The English Parson-Naturalist

A Companion Between Science and Religion

Patrick Armstrong

Since the time of William Turner (c1508-1568), the figure of the parson-naturalist has been conspicuous in the English Church and in English science.  Clergy have made a formidable contribution to natural history in England.  Gilbert White (1720-193), the author of The Natural History of Selborne, is perhaps the best known of this distinguished company, but other notables include John Ray (1627-1705) with whom, it has been said, ‘the adventure of modern science beings’.

The brightness of the reputation of these individuals should not blind us to that great host of other luminaries who have made English natural history what it is today.  There have been botanists and ornithologists, geologists and entomologists; clerical naturalists have included specialists on molluscs, sponges, fish, orchids, seaweeds and lichens.  These parson-naturalists have played an important role in the foundation of the conservation movement and in the origins of organisations such as the Royal Society for the Protections of Birds and the Natural Trust.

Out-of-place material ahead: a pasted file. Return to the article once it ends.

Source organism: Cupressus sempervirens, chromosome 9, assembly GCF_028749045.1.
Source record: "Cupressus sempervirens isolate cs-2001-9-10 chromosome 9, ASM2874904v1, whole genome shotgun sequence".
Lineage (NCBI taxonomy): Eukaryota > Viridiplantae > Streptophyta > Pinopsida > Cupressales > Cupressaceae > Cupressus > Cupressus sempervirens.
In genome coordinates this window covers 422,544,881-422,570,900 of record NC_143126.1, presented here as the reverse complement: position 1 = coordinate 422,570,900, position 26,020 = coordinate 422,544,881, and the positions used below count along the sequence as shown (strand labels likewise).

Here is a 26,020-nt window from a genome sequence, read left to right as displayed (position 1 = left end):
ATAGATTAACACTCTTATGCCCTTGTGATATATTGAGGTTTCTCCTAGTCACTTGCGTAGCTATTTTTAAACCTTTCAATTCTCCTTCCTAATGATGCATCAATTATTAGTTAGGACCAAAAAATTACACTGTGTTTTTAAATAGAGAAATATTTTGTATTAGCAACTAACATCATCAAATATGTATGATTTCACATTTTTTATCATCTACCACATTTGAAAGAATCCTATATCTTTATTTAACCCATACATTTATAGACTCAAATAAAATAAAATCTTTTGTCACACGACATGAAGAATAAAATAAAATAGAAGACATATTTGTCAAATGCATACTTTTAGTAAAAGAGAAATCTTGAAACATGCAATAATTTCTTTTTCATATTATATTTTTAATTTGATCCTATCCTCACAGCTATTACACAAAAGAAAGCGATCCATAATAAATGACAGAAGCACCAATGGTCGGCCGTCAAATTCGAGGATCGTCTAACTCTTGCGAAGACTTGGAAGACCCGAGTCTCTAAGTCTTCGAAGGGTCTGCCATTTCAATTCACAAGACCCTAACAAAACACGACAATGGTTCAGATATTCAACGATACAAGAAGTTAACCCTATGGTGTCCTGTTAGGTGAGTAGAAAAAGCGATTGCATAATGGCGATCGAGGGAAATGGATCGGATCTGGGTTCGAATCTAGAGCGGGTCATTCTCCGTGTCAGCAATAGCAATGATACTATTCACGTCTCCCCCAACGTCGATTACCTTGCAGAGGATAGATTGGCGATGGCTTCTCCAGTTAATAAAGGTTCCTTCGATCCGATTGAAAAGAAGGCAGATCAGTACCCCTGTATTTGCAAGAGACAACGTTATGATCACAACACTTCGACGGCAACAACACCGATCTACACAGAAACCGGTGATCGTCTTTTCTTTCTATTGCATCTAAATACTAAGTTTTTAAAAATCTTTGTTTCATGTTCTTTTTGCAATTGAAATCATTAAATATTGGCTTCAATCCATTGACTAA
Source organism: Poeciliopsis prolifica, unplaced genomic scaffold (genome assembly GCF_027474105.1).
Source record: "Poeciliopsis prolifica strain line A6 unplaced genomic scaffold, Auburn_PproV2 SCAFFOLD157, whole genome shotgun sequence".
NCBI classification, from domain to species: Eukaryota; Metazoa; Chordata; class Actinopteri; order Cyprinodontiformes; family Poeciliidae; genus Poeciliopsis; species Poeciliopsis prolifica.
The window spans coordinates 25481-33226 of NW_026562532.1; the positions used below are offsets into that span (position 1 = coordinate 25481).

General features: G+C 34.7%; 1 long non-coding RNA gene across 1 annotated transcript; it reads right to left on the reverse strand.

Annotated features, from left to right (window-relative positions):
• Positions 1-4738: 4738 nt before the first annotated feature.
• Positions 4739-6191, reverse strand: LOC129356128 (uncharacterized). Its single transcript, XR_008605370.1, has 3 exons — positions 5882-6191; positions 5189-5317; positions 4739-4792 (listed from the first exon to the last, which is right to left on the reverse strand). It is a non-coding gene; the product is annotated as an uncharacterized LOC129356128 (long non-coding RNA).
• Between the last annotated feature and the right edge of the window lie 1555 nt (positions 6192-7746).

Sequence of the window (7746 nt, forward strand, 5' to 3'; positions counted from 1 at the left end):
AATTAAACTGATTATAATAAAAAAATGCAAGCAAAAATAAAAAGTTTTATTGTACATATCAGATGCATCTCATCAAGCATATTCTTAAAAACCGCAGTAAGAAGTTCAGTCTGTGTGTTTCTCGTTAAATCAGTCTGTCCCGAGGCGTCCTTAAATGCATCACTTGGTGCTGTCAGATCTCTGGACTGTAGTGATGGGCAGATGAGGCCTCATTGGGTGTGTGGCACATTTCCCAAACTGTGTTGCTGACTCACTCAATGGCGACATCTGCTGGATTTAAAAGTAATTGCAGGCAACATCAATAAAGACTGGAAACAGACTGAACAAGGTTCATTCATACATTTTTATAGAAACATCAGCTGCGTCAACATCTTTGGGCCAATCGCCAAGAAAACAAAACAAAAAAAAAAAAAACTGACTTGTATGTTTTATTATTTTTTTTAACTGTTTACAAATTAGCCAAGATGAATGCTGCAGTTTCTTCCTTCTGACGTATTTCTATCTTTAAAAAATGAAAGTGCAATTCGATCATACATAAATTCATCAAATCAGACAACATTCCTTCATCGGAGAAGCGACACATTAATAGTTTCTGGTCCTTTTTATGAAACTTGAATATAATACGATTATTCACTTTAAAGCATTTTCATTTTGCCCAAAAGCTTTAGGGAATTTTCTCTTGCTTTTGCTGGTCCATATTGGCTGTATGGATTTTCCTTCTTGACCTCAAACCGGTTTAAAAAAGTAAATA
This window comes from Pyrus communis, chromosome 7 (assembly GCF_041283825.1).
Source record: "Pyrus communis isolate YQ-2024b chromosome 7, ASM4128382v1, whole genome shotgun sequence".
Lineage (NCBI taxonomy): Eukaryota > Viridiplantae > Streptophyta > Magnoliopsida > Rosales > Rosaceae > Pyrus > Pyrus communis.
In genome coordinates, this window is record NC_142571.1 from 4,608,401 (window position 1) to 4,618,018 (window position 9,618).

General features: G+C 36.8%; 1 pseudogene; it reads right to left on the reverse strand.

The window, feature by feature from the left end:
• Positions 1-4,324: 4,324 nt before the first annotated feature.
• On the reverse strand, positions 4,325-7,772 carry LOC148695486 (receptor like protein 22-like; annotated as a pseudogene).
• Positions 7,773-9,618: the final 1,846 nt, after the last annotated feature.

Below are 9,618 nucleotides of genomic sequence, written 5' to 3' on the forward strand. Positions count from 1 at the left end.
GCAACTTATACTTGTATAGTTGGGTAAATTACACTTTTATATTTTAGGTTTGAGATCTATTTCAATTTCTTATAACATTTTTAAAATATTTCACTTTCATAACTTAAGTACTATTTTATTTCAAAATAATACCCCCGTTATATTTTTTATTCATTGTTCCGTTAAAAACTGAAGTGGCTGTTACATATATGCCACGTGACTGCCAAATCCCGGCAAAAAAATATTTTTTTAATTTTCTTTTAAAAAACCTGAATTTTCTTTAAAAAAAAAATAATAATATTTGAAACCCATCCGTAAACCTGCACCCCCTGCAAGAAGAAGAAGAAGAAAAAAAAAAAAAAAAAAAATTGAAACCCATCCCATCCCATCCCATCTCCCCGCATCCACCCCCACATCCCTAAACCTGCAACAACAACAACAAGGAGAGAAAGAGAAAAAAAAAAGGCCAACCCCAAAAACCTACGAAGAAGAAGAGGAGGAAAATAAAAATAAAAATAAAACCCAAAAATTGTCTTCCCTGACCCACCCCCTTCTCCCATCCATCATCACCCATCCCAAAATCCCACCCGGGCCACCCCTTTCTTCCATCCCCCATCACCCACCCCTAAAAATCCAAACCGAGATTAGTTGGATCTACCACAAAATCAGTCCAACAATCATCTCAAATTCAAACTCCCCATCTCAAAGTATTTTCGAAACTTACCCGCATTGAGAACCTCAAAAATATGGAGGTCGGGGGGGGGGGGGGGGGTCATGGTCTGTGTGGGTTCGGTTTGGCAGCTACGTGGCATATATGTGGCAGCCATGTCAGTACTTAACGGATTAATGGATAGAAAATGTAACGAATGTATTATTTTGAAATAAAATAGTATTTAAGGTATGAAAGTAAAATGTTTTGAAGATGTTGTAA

978 085244 516 7

208 pages  Illustrated

£12.99 @ special offer £9.99  

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